More than 2000 years ago Patanjali, a sage in India said "Yoga is the cessation of the fluctuations of the mind". In his work, the Yogasutras, he offers the precepts for the practice of yoga through it's Eight Limbs: 1. Self-restraint, 2. Internal disci pline, 3. Postures, 4. Breath control, 5. Withdrawal of the senses, 6. Concentration, 7. Meditation, 8. Complete Union. The object of the eight limbed path is to lead us to stillness of the mind.
The only sound on this recording is the human voice and reverberation.
© Copyright 2004
After the release of "Waking the Cobra" Baird began work on a new solo project "The Eternal Embrace" A musical meditation on the Eight Limbs. It was to be an album of overtone singing with instrumental accompaniment; tamboura, gong, marimba, bull roarer etc. One instrument per piece. One piece per limb. He had recorded all of the instrumental tracks when he brought together the singers of PRANA .
After a year of performing "Waking the Cobra" with the group. He hit upon the idea of of arranging the sound of each instrumental piece for the eight voices of PRANA.
The result is a suite of pieces to find a deeper understanding of the meaning of each limbs through pure sound. The twelve pieces are sung by the unaccompanied voices of Prana without text. Instead they use the perfection of harmonic intervals to bring t he listener limb by limb to a deeper state of relaxation and peace.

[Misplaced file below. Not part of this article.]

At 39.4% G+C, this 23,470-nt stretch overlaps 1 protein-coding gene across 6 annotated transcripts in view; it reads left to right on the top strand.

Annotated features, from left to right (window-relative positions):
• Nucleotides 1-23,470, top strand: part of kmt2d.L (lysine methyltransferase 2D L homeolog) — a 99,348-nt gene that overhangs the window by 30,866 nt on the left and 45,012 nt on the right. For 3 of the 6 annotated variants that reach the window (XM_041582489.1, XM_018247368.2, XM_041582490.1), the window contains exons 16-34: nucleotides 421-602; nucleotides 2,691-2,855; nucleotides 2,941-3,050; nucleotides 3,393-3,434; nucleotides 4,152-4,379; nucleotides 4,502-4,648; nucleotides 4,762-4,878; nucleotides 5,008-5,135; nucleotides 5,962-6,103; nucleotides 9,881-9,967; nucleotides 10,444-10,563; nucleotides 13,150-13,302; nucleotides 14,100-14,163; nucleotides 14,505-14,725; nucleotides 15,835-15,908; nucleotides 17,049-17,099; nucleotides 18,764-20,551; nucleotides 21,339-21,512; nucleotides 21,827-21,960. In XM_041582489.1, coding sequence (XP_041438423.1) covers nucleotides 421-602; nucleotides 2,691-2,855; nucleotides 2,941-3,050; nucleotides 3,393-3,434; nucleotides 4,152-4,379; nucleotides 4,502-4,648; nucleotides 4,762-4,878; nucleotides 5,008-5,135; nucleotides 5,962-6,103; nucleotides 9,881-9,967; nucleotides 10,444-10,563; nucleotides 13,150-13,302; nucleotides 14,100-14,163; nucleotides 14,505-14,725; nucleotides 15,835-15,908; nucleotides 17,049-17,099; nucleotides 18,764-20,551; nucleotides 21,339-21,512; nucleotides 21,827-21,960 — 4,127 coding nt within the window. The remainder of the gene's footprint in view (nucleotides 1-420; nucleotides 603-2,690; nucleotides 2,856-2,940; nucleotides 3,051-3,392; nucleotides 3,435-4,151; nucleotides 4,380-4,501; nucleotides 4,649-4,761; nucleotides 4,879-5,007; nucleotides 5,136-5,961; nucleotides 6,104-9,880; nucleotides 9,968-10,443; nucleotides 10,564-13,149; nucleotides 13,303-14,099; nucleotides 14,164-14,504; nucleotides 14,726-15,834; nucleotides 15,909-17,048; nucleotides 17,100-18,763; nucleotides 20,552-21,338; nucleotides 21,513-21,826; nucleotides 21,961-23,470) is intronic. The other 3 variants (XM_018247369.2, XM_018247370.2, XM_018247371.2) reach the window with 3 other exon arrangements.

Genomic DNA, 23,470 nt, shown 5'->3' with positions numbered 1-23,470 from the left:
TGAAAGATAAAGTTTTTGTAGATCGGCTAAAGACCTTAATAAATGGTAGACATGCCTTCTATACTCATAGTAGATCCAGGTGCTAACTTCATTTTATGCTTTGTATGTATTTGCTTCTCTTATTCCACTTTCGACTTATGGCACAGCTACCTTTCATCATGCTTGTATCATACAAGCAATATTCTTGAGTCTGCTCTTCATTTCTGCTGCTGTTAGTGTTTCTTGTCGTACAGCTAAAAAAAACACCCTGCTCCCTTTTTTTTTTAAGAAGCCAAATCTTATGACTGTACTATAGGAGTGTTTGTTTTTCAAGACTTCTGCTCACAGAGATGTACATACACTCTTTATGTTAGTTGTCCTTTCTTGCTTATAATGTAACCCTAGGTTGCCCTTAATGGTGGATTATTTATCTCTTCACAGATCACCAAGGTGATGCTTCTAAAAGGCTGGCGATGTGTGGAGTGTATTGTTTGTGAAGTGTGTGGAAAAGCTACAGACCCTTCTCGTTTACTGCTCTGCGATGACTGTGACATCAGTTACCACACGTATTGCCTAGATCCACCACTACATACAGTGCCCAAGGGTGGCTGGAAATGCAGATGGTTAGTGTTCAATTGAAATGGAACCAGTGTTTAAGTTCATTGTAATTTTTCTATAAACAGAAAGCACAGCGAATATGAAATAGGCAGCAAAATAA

Waking the Cobra is an overtone singing Chakra meditation CD. The suite of seven short pieces was originally recorded as a Christmas gift for 12 friends. More than half of those friends were Yoga teachers. They started playing it in their classes. And it took on a life of it's own.
People began calling Baird and asking him for copies which initially he was burning individually on his computer. The demand became so great he decided to put out a commercial CD. To fill out the album he recorded three additional pieces.
The CD opens with a piece called "Atha", a Sanskrit word which means, "May the following have an auspicious beginning and successful end". It is the opening word of Patanjali's Yogasutras.
The only thing other than reverberation on this recording is the sound of Baird's voice.Next, is the title piece, "Waking the Cobra " which is in fact a collection of seven short pieces. They are meditations on the traditional shape, color, element and sound for each of the chakras. Hersey first recorded a multi-layered vocal background drone or moving harmony. Then, singing two pitches at once, he recorded the high melody parts.
Total time of the music on the CD is 42:42
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This is followed by an extended piece called "The Conch Shell, The Wheel and the Sword". These words are taken from the invocation chanted before beginning the practice of Ashtanga Yoga. Call and response, rising harmonies, vocal textures, and overtone melodies, are used in this extended piece to investigate the symbolic meaning of the objects.
The CD concludes with "Between Sthira and Sukha. This is a phrase from Patanjali's Yogasutras which means between alert steadiness and relaxed comfort. This piece searches to balance those qualities by alternating low Multiphonic voice overtone singing and high falsetto harmonies.